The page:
How to loop over the worksheets in an Excel workbook using Integration Services
Follow this blog to learn how to use an SSIS package to loop over the worksheets in an Excel XLSX workbook, importing the contents of each.

Posted by Andy Brown on 21 April 2017

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Use SSIS to import all of the worksheets from an Excel file

This blog shows how to loop over the worksheets in an Excel workbook, importing the contents of each.  The technique will only work if the worksheets are all in the same format.

You can follow this blog by downloading and unzipping this file.  This blog was written using SQL Server 2016 and Excel 2016 (for earlier versions of software see my previous blog).

Our example

We want to consolidate three separate months of shopping data into a single SQL Server table:

Three months of shopping data

Each month contains a separate list of shopping trips, but (crucially) they share the same format.

 

Here's what the end result should be:

The final table

What the final answer should look like (although the rows won't necessarily be in this order).

 

If you want to work through the case study in this blog, first run this script in Management Studio to create the table you'll need:

-- create table for shopping data

CREATE TABLE AdoShopping(

ShopName nvarchar(255),

ShopDate date,

Spending decimal(10,2)

)

GO

SELECT * FROM AdoShopping

That's enough about what we need to do.  Time now to do it!

The underlying principle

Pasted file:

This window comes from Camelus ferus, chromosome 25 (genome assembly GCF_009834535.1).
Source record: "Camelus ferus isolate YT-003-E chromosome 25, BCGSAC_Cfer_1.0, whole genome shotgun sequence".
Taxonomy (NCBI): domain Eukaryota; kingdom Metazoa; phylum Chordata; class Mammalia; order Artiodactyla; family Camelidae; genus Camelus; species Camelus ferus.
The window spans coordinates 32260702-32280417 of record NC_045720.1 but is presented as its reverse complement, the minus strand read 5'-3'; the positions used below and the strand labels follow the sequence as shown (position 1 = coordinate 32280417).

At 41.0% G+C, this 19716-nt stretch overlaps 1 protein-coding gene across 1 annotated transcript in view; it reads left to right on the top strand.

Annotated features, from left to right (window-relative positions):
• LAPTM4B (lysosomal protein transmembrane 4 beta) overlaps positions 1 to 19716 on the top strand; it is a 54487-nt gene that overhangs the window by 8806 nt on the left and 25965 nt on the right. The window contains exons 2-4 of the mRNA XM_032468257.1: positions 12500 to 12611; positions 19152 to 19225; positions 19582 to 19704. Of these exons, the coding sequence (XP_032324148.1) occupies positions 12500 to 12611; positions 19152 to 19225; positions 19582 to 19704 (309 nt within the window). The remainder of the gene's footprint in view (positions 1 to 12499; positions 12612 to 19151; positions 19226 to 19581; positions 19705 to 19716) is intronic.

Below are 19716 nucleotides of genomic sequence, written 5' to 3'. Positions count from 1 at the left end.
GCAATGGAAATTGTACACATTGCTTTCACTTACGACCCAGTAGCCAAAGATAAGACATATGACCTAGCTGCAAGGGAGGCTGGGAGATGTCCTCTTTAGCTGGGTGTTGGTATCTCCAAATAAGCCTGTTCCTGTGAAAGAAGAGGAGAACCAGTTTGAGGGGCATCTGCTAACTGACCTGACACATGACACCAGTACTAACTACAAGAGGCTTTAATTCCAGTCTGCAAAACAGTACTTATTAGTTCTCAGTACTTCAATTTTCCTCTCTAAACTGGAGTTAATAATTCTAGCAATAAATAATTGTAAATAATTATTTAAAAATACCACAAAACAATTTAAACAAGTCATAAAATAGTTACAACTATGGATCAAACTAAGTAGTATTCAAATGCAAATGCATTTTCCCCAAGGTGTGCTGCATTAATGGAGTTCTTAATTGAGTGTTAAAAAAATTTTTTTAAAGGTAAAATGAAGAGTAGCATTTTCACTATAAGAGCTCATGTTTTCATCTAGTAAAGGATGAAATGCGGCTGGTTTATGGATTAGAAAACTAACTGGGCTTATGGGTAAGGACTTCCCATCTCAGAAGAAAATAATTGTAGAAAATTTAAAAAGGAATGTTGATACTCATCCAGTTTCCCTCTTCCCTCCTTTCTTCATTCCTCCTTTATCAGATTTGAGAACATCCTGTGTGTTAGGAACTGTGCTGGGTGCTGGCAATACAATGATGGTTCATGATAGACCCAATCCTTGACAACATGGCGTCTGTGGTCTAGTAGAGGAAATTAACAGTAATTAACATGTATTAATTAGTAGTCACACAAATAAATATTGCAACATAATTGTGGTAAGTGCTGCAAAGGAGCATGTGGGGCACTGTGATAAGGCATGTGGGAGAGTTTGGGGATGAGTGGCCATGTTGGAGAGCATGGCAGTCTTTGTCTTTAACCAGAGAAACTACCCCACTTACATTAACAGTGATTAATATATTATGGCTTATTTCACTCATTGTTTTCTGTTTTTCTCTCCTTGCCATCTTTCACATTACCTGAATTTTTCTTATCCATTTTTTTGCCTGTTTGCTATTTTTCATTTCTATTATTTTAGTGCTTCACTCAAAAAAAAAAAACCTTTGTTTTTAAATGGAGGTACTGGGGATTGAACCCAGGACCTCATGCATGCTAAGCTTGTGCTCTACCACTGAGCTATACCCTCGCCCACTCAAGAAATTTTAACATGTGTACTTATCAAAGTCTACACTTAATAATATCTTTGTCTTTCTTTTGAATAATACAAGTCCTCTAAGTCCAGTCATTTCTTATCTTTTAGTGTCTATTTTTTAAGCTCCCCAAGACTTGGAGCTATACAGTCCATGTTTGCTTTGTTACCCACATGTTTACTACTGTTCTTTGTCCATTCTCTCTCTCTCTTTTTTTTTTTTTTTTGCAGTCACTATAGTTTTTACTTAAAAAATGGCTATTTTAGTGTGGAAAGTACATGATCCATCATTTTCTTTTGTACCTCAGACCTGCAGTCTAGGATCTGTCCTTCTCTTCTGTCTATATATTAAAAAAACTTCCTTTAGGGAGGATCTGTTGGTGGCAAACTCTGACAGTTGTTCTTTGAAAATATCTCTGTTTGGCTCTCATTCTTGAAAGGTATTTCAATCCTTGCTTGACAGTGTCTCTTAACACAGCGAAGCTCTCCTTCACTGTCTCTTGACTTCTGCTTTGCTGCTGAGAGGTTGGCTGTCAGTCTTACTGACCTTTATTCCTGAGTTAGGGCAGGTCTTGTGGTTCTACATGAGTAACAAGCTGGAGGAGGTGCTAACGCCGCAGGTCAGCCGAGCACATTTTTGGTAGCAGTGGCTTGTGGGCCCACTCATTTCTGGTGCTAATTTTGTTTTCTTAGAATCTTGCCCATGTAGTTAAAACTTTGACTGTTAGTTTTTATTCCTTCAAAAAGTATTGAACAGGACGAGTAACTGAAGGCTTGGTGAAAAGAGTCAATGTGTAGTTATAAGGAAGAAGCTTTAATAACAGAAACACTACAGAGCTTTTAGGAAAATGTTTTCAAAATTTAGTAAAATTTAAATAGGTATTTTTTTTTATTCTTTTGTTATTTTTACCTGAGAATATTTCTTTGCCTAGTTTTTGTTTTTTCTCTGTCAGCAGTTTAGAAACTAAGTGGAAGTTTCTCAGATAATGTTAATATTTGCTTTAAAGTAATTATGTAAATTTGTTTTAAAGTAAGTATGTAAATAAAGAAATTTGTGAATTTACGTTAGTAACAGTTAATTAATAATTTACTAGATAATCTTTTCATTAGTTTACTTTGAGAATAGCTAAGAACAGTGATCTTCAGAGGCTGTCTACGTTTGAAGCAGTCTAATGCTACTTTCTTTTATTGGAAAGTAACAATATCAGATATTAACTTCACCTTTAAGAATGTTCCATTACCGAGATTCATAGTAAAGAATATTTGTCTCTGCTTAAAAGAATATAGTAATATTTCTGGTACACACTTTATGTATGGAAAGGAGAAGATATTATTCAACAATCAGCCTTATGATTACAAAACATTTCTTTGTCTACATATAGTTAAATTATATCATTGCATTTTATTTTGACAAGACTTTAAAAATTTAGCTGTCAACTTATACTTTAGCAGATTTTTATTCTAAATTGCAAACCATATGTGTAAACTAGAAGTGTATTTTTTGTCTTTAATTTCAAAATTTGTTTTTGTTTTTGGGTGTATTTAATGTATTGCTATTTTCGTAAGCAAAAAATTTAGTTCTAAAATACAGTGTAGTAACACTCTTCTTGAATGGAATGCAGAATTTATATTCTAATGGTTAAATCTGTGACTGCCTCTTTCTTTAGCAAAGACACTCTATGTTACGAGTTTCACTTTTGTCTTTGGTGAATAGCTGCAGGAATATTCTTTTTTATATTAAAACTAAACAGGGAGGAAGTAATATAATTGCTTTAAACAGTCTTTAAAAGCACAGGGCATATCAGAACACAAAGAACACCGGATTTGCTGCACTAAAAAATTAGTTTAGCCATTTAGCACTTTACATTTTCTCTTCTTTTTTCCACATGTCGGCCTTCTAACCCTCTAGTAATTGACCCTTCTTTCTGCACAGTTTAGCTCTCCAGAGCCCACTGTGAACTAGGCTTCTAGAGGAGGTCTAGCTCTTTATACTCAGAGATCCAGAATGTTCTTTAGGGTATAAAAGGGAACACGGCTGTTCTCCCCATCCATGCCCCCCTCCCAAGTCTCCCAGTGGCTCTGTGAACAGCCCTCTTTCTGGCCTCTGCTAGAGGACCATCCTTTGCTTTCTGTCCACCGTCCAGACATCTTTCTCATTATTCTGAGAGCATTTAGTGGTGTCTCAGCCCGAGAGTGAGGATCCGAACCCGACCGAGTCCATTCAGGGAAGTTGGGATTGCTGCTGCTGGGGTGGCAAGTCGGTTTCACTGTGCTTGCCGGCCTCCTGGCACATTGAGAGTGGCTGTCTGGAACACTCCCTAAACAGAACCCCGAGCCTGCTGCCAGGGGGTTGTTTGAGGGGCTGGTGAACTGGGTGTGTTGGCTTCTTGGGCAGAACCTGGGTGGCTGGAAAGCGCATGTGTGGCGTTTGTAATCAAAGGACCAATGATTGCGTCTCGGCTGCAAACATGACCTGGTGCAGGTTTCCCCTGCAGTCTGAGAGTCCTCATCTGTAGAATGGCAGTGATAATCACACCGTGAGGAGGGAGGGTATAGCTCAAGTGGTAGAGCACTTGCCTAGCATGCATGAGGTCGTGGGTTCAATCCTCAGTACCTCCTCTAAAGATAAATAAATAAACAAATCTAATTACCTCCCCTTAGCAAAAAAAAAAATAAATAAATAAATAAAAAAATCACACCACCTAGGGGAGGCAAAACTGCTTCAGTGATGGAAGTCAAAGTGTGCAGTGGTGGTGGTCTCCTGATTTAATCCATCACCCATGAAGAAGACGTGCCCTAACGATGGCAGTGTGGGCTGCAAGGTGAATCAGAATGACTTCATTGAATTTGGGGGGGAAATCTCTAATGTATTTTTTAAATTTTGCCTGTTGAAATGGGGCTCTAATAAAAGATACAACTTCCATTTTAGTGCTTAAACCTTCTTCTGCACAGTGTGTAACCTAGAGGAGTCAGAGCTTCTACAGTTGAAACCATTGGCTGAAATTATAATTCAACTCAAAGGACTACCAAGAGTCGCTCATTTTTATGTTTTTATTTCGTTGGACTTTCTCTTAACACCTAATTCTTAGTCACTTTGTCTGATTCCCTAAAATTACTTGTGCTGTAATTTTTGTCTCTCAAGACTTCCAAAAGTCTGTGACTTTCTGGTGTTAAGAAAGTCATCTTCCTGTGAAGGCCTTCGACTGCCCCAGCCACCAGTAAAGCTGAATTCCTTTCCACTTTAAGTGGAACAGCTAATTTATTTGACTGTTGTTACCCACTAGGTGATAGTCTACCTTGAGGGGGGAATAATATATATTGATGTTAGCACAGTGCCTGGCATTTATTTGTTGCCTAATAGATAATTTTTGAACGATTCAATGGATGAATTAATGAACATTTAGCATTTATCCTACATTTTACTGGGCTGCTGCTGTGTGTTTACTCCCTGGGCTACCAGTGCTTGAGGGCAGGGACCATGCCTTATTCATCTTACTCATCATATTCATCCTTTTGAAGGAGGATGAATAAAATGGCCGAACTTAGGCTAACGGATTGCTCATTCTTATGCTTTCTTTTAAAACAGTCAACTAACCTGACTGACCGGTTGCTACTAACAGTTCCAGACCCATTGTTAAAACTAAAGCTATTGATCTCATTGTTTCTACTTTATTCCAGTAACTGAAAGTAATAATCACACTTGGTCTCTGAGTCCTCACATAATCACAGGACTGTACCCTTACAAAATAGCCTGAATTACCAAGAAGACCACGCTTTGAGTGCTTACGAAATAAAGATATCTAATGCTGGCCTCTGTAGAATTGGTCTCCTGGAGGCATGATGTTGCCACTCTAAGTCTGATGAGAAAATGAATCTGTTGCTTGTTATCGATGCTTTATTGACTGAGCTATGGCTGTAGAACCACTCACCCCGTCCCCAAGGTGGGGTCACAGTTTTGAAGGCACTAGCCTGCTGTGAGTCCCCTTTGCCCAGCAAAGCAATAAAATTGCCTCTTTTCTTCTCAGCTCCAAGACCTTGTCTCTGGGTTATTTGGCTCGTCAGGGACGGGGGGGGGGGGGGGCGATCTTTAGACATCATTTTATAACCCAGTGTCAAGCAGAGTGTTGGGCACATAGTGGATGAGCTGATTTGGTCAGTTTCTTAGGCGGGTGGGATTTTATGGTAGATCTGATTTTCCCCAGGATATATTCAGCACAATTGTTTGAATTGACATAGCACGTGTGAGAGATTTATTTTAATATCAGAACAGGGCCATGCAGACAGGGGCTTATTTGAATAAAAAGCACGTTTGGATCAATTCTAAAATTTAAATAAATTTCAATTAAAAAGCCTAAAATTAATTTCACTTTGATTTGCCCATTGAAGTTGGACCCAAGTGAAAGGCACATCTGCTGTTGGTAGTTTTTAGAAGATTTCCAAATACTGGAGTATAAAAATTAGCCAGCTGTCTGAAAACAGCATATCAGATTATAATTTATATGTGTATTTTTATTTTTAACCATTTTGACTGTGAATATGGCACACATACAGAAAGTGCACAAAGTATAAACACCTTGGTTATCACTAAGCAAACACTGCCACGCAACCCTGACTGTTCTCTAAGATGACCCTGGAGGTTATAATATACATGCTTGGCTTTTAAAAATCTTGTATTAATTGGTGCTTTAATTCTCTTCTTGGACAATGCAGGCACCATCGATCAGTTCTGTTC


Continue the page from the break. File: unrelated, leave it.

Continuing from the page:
We need to get a list of all of the names of the worksheets in our workbook:

List of worksheets

We'll never see this, but this is the collection of names that we need to loop over.

  

We'll accomplish the above using a Foreach ADO.NET Schema Rowset Enumerator loop.  You'd normally use this to loop over tables, views or stored procedures in a SQL Server database, but it can also be used - as we'll see - to loop over worksheet names.

Step 1 - Create a variable to hold each worksheet's name

The first thing to do is to create a variable to hold each worksheet's name in turn:

The name of each worksheet

It's crucial that you give a value to this variable equal to the name of one of the worksheets that you want to import, otherwise you won't be able to get the data flow task working later.

Step 2 - Add the basic package tasks

Create a package which deletes any old rows from the AdoShopping table, then has an empty loop and an empty data flow task:

The skeleton package

The Execute SQL task will run the command TRUNCATE TABLE AdoShopping (if you don't know how to set this up, you're probably reading the wrong blog).  See below for how to configure the other tasks.

Step 3 - Creating a connection for the Foreach Loop

Double-click on the Foreach Loop task to edit it, and say what sort of loop it is:

Choose loop type

On the Collection tab, specify that this loop should be an ADO.NET Schema Rowset Enumerator (!).

Now choose to create a new connection:

Creating a connection

Choose to create a new connection

Ask to create a new connection:

Click on NEW button